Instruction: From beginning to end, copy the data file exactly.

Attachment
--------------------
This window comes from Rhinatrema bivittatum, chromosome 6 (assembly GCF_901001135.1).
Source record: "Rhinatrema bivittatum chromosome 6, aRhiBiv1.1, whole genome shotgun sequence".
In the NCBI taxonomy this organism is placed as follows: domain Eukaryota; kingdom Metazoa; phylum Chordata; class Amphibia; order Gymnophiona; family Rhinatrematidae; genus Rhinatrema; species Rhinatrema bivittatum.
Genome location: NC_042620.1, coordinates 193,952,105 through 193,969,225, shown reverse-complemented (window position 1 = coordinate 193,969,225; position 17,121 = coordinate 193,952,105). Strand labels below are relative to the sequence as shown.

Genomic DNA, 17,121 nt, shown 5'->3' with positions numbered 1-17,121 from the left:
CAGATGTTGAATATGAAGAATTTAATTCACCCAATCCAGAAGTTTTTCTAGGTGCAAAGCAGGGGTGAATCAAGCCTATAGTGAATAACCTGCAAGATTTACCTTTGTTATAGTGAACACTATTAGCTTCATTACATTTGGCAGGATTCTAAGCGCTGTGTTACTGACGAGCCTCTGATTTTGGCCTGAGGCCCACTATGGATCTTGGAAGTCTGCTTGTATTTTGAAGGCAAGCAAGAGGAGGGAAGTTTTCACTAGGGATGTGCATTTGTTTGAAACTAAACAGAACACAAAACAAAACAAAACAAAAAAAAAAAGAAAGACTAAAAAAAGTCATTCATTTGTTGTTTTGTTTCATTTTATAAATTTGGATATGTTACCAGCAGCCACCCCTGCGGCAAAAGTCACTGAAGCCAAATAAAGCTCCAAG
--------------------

This window comes from Rhinatrema bivittatum, chromosome 6 (assembly GCF_901001135.1).
Source record: "Rhinatrema bivittatum chromosome 6, aRhiBiv1.1, whole genome shotgun sequence".
In the NCBI taxonomy this organism is placed as follows: domain Eukaryota; kingdom Metazoa; phylum Chordata; class Amphibia; order Gymnophiona; family Rhinatrematidae; genus Rhinatrema; species Rhinatrema bivittatum.
Genome location: NC_042620.1, coordinates 193,952,105 through 193,969,225, shown reverse-complemented (window position 1 = coordinate 193,969,225; position 17,121 = coordinate 193,952,105). Strand labels below are relative to the sequence as shown.

Genomic DNA, 17,121 nt, shown 5'->3' with positions numbered 1-17,121 from the left:
CAGATGTTGAATATGAAGAATTTAATTCACCCAATCCAGAAGTTTTTCTAGGTGCAAAGCAGGGGTGAATCAAGCCTATAGTGAATAACCTGCAAGATTTACCTTTGTTATAGTGAACACTATTAGCTTCATTACATTTGGCAGGATTCTAAGCGCTGTGTTACTGACGAGCCTCTGATTTTGGCCTGAGGCCCACTATGGATCTTGGAAGTCTGCTTGTATTTTGAAGGCAAGCAAGAGGAGGGAAGTTTTCACTAGGGATGTGCATTTGTTTGAAACTAAACAGAACACAAAACAAAACAAAACAAAAAAAAAAAGAAAGACTAAAAAAAGTCATTCATTTGTTGTTTTGTTTCATTTTATAAATTTGGATATGTTACCAGCAGCCACCCCTGCGGCAAAAGTCACTGAAGCCAAATAAAGCTCCAAG